The Bulge changes that. SHAEF seems to lose confidence in Bradley but the army and corps commanders react very well and effectively. Lumberjack is a conformal operation based on the progress of the 21 AG who started a month earlier.

But the key point is you don't need a land force commander to do that. SHAEF is perfectly able to set the priorities for his army groups, its his job and by doing so he is also setting the priorities for the Air and Naval commanders.

To put it mildly, the British and Russians had more command training than the American army? American historIan's are not generally critical of their WW2 command?

Proof is necessary, as I have read nothing of the kind. These absolute statements are not generally supported by the record.

Yes. Basically up to 1940 the US promotion system is seniority with a hump of WW1 officers, who are then retired by Marshall McNair in 1940. So up to then the higher command positions are held by people who by and large are not given field command in WW2. The problem is that for 20 years the very small US army has limited options for command training or indeed troop command outside maybe two years in school and maybe a couple more teaching what you have been taught in school

Devers for example is promoted to Brigadier General over 474 more senior colonels to become the youngest Brigadier General in the US Army. In1940.

What the US does is rotate people more comprehensively around all its Duties The problem is those duties include representative at the Worlds Fair, supervising the ROTC and they never really get a long period running anything and when they go back to the troops its generally in small scattered outposts with limited opportunities for large scale training until 1940 at which point the expansion of the army is so fast that the guys who will command are either being promoted or managing base construction or weapon procurement projects.

And critical for the learning experience who is teaching them and what is being taught. The US has about 7 weeks experience of WW1 and lots of the guys with that experience are dead. So a WW2 General officer taught in the 1920s or early 1930s has a narrow perspective - and the War College is effectively a think tank for War Plans Divisions not a teaching space. Its very effective at that but its not about command training of formations in battle.

Now the guys are smart and adapt and learn but some learn really fast and others really don't learn at all.

And no US authors are lagging way behind Commonwealth or even German authors ( or frankly Americans writing about Germans) on the west less so on the Pacific Air War. They are still stuck in the Rick Atkinson level, these are fine books but they miss out on the revolution in Military Historiography that comes out of Kings and its alumni which takes things back to original contemporary sources like manuals and written orders, strength rather than memoirs constructed after the event.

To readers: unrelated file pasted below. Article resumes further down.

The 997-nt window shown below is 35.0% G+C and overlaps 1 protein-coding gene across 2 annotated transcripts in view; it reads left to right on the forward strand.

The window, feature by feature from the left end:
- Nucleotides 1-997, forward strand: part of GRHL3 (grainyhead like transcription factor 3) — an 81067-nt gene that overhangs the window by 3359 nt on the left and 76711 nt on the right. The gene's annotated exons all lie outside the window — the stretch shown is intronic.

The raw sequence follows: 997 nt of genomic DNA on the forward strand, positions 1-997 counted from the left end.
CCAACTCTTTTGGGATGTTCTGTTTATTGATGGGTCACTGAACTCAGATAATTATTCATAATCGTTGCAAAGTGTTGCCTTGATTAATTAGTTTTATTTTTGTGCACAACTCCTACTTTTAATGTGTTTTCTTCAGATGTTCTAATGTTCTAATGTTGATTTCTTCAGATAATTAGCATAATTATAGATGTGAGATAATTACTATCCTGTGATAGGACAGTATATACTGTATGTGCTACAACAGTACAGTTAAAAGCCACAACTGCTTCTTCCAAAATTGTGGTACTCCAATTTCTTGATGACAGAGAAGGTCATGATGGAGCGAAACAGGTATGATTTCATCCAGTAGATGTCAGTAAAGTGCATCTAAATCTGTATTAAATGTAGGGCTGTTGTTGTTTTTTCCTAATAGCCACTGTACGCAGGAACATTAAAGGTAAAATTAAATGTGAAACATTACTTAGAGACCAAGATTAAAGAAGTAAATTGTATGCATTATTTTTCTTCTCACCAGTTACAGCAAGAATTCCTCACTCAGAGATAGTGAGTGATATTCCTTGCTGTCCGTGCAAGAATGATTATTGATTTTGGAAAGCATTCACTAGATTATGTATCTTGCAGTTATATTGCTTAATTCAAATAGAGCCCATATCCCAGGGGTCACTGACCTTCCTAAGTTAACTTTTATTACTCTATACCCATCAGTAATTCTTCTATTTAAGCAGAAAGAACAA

You can pick others but for example Devers and Dempsey.

Devers Graduates West Point 1909, Arty Officer in Wa and the PI to 1912, Maths Teacher West Point Manages sports programmes, Battery commander 9th FA 1916/17 Instructor School fire to October 1918 then exec officer then commander of an Arty Regiment which never leaves the US. Appointed commander 1st FA March 1919. May 1919 sent on a study tour to Europe. August 1919 he is back as captain and instructor at West Point on field artillery for 5 years. Command and General Staff school for 10 months. Director of Field Artillery Gunnery School 1929 DC on staff of the Chief of Field artillery Army war college for a year. XO and Commander of Arty Bn for a couple of years where he stuns his troops by letting them fire their guns. This is about 1935. Then back to West point until 1939 where he manages atheletics programmes - and builds sports fields.

1939 to Canal Zone as Chief of staff to a brigade sized formation. Promoted Brigadier, Commands a provisional Brigade for a couple of months, Inspection tour of the Destroyers for Bases.

1 October 1940 promoted Major General 9th infantry, training them, but mainly supervising the building of Fort Bragg. 1 August Chief of the armoured force, May 1943 Chief of ETOUSA where is main jobs are the Bomber offensive and planning for Overlord. Sent o Med as the Logistics and Admin Commander for US forces in the Med, ( and deputy SAC med where Maitland Wilson has him do fun stuff like deal with the french and poles.) and is generally very capable at managing things. Major player in planning Dragoon July 1944 - VE day Commands 6 AG.

So couple of years school after west point, rather more than most US officers troop command at a senior level Bn or Bn XO, but never for long because something more important comes up. Thoroughly professional gunner and sports administrator. also pretty good at building things and managing programmes.

Dempsey Sandhurst graduates 1915, Platoon and company commander, with a stint at Corps Staff to 1917. 1918 back as company commander gassed has a lung removed, returns to duty in July to 11/11. 3 years as a company commander in the middle east. Instructor at Sandhurst for 4 years. Back as company commander mainly in Germany.
1930 staff college then GSO3 to the Military Secretary ( HR department for officers) which puts him in charge of the careers of everyone under colonel. Promoted Major in 1932. In 1934 Brigade Chief of Staff for a couple of years with a lot of maneuvres. HQ company commander for his Bn for a year. Senior Officer School ( which was a tri service academy) for a year. GSO2 to the South African Defence forces. CO inf Bn 38/9. Promoted Brigade commander at 42 in France. July 40 Brigadier General Staff to the Canadian Corps. June 41 Division commander, December 42 Corps commander in Egypt not needed on the line so plans Husky then executes. Pulled out to plan Baytown Executes. EO 43 goes with Montgomery to plan Overlord commands 2nd Army.

So combat veteran, thoroughly experienced in troop command, Instructor, Couple of years at Brigade staff, couple of years at National command level, several years at Staff colleges. Battalion and Brigade command for extended periods and corps staff and Divisional command. Plans then executes three amphib operations.